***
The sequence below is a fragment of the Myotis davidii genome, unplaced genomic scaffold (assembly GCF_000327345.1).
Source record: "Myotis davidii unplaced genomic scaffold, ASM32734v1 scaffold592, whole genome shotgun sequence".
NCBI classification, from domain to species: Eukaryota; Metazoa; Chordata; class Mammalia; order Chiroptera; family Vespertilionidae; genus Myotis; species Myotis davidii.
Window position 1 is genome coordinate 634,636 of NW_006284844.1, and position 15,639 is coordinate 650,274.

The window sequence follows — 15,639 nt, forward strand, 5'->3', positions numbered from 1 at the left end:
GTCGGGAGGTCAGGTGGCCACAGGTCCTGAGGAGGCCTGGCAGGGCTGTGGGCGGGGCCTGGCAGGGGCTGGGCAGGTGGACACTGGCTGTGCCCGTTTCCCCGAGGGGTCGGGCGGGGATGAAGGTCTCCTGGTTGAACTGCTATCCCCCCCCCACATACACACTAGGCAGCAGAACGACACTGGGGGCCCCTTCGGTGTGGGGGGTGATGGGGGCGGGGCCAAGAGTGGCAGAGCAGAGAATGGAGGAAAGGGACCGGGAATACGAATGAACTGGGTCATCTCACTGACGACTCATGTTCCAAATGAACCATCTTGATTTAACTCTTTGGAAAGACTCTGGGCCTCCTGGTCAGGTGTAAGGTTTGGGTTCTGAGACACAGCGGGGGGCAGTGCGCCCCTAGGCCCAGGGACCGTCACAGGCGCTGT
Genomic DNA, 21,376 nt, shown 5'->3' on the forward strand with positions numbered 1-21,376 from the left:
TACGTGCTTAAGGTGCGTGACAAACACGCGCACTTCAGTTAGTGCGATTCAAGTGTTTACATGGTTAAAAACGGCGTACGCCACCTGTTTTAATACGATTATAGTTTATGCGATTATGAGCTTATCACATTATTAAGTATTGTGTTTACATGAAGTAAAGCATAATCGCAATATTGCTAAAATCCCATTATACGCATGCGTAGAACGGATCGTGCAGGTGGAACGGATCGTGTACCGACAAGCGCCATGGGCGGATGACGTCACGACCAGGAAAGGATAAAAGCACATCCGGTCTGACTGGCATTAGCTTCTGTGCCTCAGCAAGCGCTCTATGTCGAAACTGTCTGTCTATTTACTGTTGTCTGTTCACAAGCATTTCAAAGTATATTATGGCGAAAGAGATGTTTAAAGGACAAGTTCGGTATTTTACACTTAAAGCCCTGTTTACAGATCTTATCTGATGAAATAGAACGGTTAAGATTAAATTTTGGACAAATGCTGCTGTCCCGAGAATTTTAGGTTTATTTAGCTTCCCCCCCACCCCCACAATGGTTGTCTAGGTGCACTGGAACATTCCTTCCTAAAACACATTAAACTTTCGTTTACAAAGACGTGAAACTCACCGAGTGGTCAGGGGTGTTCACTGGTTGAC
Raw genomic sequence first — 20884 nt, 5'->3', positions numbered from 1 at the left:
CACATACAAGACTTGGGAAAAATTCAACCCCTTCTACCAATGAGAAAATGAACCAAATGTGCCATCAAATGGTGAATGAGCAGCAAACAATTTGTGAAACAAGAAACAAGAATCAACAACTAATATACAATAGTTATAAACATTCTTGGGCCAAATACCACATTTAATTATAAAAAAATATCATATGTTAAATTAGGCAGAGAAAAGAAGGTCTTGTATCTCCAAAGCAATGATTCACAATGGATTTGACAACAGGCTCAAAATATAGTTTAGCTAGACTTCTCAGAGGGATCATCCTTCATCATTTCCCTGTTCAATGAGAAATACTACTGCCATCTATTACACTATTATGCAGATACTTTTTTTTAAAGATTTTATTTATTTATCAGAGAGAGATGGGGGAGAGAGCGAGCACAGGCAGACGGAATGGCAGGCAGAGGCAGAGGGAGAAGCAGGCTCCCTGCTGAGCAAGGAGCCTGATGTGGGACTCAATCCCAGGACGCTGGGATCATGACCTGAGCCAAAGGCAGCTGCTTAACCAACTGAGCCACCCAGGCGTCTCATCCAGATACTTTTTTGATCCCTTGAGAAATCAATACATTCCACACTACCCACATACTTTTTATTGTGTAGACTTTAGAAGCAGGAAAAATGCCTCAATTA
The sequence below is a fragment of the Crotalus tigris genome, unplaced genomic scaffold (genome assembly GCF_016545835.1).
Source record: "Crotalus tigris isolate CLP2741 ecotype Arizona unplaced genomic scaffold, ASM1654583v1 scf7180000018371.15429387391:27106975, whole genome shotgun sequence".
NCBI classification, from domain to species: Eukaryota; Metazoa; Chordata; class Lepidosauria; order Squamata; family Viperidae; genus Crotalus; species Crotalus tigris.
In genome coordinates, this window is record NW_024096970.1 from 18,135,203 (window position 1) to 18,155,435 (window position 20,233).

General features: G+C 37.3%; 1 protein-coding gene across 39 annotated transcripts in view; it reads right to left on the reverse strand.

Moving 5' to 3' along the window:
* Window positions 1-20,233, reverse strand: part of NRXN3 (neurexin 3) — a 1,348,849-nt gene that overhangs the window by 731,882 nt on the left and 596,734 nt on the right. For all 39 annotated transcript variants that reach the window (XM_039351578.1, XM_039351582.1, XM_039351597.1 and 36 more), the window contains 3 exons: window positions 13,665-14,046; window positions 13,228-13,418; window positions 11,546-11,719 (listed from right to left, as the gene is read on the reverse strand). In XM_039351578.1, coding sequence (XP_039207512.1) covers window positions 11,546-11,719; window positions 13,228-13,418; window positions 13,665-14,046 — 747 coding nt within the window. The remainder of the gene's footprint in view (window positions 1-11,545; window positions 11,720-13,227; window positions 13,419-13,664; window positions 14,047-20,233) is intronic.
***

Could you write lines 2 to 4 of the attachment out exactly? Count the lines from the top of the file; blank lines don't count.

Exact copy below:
Source record: "Myotis davidii unplaced genomic scaffold, ASM32734v1 scaffold592, whole genome shotgun sequence".
NCBI classification, from domain to species: Eukaryota; Metazoa; Chordata; class Mammalia; order Chiroptera; family Vespertilionidae; genus Myotis; species Myotis davidii.
Window position 1 is genome coordinate 634,636 of NW_006284844.1, and position 15,639 is coordinate 650,274.